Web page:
Cold, Flu and Sinus Infection

The common cold, flu and sinus infection are all respiratory issues, with different degrees of severity, affecting different parts of the respiratory system. For instance, cold and flu have similar symptoms, but they manifest with a different degree of severity. Some similar symptoms of the common cold and flu are, for example, sneezing, a runny nose, body aches and fatigue, but in flu’s case, these are more severe. On the other hand, one of the main symptoms of a sinus infection is increased pain and pressure in the face, followed by yellow or greenish mucus. Below we will discuss the three, separately.

 

Common cold

The common cold may be caused by a variety of viruses, and specialists catalogue it as a self-limited type of infection. It is an upper respiratory tract infection, and is one of the most frequent diseases in the world, generally manifesting itself during the cold season.

Cold Overview & Facts

Those with common cold seem to be the most contagious during the first interval (two to three days) of the flu, interval in which their interactions with healthy individuals should be limited, in order to limit the prospect of passing the infection. Common cold causes is a virus infection. There are more than 200 viruses guilty of the common cold, each of these responding differently to medication. Because of this reason, the virus causing the infection must be identified, and the management strategy, including medication, must be adapted. The areas of the respiratory tract affected by this type of infection are the following:

Some of the most common viruses that cause cold are the Rhinovirus, the Coronavirus, the RSV and the parainfluenza virus.

Cold Symptoms & Diagnosis

Frequent symptoms of the cold manifest after an incubation interval of the virus, which usually takes three days from the moment the patient is contracting the virus. However, the incubation period and the symptoms are determined by the type of virus causing the infection. The symptoms manifest differently in each individual, but below are some of the most common of those.

  • A sore throat:
  • Sneezing;
  • A runny nose;
  • Watery eyes;
  • Hoarseness;
  • Headaches and body aches;
  • Low fever;
  • Low appetite;
  • Fatigue to different degrees;

These symptoms manifest in both children and adults, but children may experience those to a more severe degree.

The common cold diagnosis does not require a visit to a GP’s office. Based on the symptoms described above, each patient can determine if they have an upper respiratory tract infection or not.

Cold Treatment & Care

While the common cold has no treatment available, taking proper medicine will help with relieving the symptoms. Some of the most common cold treatment is over the counter drugs.

  • Over-the-counter medicine – drugs that will relieve the nose stiffness, coughing and sneezing are recommended in the common cold.
  • Antihistamines and decongestants – are also recommended when patients experience a stuffy nose and sneezing.
  • Nasal sprays – help with nose stuffiness.
  • Aspirin, ibuprofen and naproxen – are recommended for aches and pain.
  • Antibiotics – are not recommended in the common cold, since the cold is caused by viruses and not bacteria.

 

The Flu (Influenza)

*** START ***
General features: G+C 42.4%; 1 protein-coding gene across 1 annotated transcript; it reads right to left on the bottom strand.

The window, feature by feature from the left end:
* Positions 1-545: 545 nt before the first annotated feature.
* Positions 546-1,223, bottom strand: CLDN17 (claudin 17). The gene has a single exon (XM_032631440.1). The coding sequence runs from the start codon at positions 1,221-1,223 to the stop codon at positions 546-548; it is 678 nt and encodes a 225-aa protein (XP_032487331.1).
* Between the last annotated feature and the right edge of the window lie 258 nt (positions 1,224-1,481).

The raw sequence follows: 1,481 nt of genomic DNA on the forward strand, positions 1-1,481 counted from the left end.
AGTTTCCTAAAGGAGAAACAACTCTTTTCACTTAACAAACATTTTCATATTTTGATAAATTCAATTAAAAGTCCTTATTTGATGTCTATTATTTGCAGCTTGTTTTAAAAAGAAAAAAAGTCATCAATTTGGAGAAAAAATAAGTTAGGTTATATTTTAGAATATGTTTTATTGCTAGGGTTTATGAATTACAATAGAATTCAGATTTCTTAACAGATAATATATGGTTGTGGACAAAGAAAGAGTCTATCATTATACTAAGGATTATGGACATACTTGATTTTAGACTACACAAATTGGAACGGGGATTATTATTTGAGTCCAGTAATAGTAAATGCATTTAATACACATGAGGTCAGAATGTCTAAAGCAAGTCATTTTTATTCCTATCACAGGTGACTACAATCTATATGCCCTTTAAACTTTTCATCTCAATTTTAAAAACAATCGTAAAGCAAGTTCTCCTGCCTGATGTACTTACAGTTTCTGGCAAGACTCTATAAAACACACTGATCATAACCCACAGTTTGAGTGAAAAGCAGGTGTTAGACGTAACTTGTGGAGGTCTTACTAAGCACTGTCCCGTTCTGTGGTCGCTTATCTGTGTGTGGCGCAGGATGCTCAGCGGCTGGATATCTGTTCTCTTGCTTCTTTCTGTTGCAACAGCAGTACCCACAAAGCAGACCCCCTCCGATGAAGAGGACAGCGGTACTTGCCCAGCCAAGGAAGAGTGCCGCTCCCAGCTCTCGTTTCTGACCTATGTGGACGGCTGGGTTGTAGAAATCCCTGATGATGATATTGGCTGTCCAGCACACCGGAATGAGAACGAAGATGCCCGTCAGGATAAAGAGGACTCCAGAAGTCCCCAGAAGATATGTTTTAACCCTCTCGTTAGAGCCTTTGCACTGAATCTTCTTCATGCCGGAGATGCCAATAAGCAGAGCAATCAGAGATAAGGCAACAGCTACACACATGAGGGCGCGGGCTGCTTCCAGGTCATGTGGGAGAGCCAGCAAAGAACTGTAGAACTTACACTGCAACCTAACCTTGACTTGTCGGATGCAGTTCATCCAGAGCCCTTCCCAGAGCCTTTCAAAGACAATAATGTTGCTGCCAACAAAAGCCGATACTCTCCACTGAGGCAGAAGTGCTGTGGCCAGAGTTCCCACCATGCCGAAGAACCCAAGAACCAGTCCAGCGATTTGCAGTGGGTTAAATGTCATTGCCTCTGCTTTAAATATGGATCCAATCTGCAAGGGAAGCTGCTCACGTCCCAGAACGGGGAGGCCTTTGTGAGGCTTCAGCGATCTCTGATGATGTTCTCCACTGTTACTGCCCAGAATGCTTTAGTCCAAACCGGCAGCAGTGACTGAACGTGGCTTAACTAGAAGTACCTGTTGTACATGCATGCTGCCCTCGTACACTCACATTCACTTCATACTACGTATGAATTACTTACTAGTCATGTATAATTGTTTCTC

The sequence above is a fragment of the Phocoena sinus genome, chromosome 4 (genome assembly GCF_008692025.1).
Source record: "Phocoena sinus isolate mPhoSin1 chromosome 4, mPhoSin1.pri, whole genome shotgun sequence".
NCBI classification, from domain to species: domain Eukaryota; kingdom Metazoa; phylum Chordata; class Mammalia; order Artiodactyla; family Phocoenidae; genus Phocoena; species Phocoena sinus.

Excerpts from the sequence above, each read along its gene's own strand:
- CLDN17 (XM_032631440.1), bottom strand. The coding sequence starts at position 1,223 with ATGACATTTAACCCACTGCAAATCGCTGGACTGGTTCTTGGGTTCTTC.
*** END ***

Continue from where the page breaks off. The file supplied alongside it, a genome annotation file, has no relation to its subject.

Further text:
The Flu Overview & Facts

Also known as the flu, influenza is the result of an infection with an influenza virus. The flu symptoms are similar to the cold symptoms, but their manifestation is more severe. In children, the symptoms may include vomiting and nausea. These are, however, uncommon in adults. Untreated, the flue may lead to severe complications, such as pneumonia, sinus infection, asthma and in rare cases even heart failure. The flu can be divided into three types.

  • Type A;
  • Type B;
  • Type C.

Each of these types is extremely contagious, and general recommendations during the flu season are washing hands frequently, wearing a surgical mask and limiting the contact with those infected. The flu transmission ways are through contact with contaminated surfaces, or even with the hand or eye of those contagious. The World Health Organization is recommending yearly vaccination against influenza, especially for children since they are more prone to develop complications. Antiviral drugs seem to also help for this purpose.

The Flu Symptoms & Diagnosis

The most rapid method of flu diagnosis is a flu rapid test. These are usually performed during an influenza epidemic. However, this is not the most effective way of determining the presence of an influenza virus, because the quality of these tests varies, and also their efficacy to the type of virus present. In many cases, clinical tests are not performed, the judgement of the doctor themselves being enough. However, in order to diagnose the type of virus that is at the root of the infection and adapt the treatment, testing may be necessary. In order to establish the presence of a virus, a polymerase chain reaction is incredibly effective.

Some of the most common flu symptoms are as it follows.

  • High fever (unlike the common cold, in which a low fever is present);
  • Muscle aches;
  • Headaches;
  • A runny nose;
  • A sore throat;
  • Nose stiffness;
  • Coughing;
  • Extreme fatigue.
  • Nausea (in small children);
  • Vomiting (in children).

Flu Causes

The flu is caused by influenza viruses. There are three types of influnzaviruses, divided into three branches. The A, B, and C branch. However, in the past few years has been suggested a D branch of this classification, being specific to bovine influenza.

  • Influenzavirus A – a type of virus that is transmitted by aquatic birds that are the hosts of the virus. Generally, the virus is transmitted from bird to bird, but in many cases, the virus migrates to human hosts. This type of virus is one of the most severe that can be transmitted to humans and it is guilty of real pandemics. The virus is divided into several serotypes as it follows:
  • H1N1;
  • H2N2;
  • H3N2;
  • H5N1;
  • H7N7;
  • H1N2;
  • H9N2;
  • H7N2;
  • H7N3;
  • H10N7;
  • Influenzavirus B – is a type of virus that infects only humans.
  • Ifluenzavirus C – is a type of virus that infects pigs dogs and humans equally.

Flu Treatment & Care

Common recommendations for those suffering from the flu are plenty of rest, prohibiting consumption of alcohol and cigarettes, drinking plenty of water and medication administration. However, antibiotics are not recommended in this infection’s case. However, in case of complications, such as bacterial pneumonia, antibiotics are recommended as a treatment for a secondary affection. Some of the frequently prescribed drugs recommended in flu treatment & care strategies are as it follows.